Springing Forward to Daylight Saving Time
We’re facing that time of year again, folks – at 01:00 am on the last Sunday of this month, 31st March, the clocks will go forward an hour and we’ll be enjoying daylight saving time (DST or British Summer Time) for the next seven months, until the autumn is truly upon us.
Daylight Saving Time was first suggested in 1895 by a British born astronomer living in New Zealand. The first country to adopt DST was the German Empire and Austria-Hungary in 1916 and many other countries have since adopted this practice. Here in the UK, DST was first proposed by a builder from south east London who wanted to play golf later in the evenings. This was William Willett, great- great-grandfather of Coldplay vocalist Chris Martin. The idea was initially ignored until the First World War when Germany adopted the practice in order to keep its munitions factories open longer!
However, DST is not practised in every country, particularly those nearer the equator and it’s predominantly a European and American practice. Some countries used to use DST and some have even permanently adopted DST, whilst others, mostly on the African continent have never used DST at all. In fact, a massive 80% of the world’s population does not use DST at all.
The clock shifts can complicate timekeeping and disrupt travel, record keeping, billing, medical devices and heavy equipment – to say nothing of the disruption to sleep patterns for millions as they make the necessary adjustments twice a year. Nowadays, with computers and instant global communication, DST adds a layer of confusion that we could do with out and there are regular calls for us to adopt permanent DST to overcome the problems we experience in synchronising with other parts of the world during the summer months.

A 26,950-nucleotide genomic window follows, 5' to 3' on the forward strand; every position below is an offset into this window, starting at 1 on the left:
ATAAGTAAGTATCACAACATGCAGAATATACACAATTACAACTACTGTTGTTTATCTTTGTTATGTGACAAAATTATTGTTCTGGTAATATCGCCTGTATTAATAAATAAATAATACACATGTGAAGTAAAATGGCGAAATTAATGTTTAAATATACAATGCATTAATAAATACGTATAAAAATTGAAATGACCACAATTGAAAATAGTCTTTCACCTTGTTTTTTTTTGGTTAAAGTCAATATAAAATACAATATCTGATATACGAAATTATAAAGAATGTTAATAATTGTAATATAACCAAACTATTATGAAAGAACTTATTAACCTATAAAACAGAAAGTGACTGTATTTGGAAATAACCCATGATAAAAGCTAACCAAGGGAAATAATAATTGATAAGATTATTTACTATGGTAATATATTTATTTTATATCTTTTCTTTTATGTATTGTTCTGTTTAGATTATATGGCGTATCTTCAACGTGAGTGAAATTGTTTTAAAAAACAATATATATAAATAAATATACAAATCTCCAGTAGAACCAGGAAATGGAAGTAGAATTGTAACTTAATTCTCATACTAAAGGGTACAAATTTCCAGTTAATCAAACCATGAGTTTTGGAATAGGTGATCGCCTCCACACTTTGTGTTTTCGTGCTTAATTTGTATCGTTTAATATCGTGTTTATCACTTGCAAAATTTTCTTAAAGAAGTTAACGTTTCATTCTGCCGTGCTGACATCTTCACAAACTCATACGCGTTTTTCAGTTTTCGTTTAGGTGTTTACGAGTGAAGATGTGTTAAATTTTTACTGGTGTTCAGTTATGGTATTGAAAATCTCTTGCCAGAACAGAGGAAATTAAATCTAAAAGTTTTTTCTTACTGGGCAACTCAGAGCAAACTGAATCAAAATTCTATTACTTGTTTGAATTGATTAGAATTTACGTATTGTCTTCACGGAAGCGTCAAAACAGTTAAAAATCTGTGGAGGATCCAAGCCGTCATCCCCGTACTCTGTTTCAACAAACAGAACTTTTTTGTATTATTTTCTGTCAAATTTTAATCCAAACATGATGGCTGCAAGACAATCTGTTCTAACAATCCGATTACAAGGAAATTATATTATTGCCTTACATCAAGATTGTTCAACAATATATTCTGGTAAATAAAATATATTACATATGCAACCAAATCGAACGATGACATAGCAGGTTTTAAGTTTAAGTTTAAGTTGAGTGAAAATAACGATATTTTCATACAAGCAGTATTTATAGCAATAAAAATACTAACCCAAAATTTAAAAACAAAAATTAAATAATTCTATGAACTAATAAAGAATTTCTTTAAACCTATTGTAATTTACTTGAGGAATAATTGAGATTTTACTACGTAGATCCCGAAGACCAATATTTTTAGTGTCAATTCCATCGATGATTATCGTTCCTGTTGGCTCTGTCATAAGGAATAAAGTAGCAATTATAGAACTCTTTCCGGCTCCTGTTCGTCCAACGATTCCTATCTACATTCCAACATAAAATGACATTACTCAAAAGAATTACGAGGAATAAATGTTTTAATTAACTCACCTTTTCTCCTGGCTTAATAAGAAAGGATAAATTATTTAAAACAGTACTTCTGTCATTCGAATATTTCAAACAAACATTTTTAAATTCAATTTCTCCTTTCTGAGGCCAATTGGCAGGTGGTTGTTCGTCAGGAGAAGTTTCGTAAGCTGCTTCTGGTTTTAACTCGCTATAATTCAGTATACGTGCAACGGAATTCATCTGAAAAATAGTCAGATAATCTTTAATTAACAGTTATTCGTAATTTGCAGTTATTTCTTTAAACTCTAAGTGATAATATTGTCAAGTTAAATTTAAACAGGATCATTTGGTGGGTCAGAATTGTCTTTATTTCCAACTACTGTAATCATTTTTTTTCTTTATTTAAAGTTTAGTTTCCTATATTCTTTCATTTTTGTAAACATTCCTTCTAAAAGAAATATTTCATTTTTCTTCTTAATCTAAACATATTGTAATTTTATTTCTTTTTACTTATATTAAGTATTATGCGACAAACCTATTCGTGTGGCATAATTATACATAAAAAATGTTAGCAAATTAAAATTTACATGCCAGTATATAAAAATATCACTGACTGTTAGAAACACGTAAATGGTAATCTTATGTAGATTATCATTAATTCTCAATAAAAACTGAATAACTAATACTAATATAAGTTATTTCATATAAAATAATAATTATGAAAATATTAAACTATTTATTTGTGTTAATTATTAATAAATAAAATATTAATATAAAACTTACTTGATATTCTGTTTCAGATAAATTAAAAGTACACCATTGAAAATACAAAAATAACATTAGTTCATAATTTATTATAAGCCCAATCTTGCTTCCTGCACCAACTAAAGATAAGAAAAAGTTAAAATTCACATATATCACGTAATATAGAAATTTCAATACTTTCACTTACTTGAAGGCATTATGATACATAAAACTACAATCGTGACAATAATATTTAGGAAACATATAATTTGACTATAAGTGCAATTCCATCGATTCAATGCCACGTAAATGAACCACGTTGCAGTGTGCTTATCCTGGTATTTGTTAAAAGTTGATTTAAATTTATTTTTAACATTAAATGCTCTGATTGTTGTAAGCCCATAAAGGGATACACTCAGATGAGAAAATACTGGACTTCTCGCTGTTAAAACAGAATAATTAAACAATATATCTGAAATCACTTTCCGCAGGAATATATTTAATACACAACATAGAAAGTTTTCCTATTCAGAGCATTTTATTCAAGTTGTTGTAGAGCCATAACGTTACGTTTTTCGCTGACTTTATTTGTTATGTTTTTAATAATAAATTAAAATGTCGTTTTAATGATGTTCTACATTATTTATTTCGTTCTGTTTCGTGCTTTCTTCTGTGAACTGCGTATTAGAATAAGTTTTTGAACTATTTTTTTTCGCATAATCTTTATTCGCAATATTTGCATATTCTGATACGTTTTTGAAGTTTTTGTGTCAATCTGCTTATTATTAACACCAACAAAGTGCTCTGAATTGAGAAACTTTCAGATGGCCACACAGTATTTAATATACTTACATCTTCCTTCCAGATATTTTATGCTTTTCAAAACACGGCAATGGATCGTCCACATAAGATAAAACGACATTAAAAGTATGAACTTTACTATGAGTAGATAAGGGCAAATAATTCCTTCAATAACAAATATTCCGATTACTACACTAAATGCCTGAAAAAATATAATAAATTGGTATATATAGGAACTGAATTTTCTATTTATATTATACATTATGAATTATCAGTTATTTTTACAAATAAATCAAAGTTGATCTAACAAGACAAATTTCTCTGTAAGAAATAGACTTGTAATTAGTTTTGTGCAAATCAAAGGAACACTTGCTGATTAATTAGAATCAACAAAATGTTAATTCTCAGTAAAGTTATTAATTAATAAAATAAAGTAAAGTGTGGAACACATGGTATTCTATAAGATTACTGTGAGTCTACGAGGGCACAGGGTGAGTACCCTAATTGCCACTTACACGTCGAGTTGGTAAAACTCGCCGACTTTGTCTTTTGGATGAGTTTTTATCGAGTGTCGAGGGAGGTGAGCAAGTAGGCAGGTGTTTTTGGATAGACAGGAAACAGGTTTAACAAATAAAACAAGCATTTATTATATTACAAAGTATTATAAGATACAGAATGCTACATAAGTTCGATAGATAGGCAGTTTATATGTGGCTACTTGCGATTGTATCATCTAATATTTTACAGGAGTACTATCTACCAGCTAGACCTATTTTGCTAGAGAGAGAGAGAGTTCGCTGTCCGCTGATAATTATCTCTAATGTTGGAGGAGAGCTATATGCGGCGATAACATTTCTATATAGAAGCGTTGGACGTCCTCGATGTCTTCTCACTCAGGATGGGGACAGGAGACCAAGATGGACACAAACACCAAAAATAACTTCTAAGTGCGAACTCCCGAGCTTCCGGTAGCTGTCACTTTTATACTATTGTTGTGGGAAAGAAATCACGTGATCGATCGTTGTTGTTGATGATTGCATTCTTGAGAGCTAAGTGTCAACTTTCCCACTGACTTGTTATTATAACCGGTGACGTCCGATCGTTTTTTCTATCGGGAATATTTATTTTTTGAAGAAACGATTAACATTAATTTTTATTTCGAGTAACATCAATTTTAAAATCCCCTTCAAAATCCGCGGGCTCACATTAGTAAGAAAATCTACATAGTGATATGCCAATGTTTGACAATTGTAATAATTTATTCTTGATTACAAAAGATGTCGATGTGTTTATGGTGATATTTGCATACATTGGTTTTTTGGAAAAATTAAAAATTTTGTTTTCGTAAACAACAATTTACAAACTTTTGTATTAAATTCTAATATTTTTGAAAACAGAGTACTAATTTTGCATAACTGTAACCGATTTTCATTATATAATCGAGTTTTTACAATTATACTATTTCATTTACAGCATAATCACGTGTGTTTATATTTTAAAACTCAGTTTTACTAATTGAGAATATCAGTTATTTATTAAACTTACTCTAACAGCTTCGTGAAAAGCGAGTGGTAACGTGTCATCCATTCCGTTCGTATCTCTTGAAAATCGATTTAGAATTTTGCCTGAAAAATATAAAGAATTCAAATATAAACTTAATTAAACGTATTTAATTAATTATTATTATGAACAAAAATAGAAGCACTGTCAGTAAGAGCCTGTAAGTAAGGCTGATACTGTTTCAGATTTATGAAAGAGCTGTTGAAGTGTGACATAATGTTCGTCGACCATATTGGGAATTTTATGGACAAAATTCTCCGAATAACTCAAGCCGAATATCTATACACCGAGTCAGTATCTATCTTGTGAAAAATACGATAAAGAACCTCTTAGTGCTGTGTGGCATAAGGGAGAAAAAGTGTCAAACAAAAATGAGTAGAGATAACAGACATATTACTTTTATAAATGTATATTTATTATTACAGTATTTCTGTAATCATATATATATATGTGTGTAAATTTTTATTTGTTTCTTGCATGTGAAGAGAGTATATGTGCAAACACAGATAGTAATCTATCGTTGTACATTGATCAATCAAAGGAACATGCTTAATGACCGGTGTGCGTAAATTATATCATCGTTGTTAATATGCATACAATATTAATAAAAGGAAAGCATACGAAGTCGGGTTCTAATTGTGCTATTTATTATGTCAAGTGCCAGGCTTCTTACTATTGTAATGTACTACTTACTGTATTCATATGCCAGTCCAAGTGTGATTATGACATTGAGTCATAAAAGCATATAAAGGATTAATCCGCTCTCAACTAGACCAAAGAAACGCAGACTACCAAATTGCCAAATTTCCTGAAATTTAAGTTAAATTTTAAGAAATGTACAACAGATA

When it comes to commerce and trade, the tourist industry is an advocate of permanent DST as the lighter, longer evenings would allow businesses to stay open longer and boost tourism. During the summer months, people stay outdoors for longer which gives businesses more time to attract paying customers. The increase in profits, coupled with lower heating and lighting bills make DST an attractive option for so many businesses.
The construction industry has long supported the adoption of DST on a year-round basis as this sector benefits from the lighter mornings, as do postal workers, farmers and other sectors that traditionally start their working day long before the 9 – 5 workers do. More daylight in the mornings increases productivity and decreases the risks that come with working at height when dusk is falling.
When the autumn comes and it’s time for the clocks to go back an hour, this is when it brings risks, not just for construction workers, but for so many other industries too. Here at Safety Fabrications we take safety seriously, after all we’re in the business of providing safe access solutions for working at height. You can rest assured that when it’s time for the clocks to return to normal, we’ll have all the safety advice you need to prepare yourself and your construction site for a safe transition.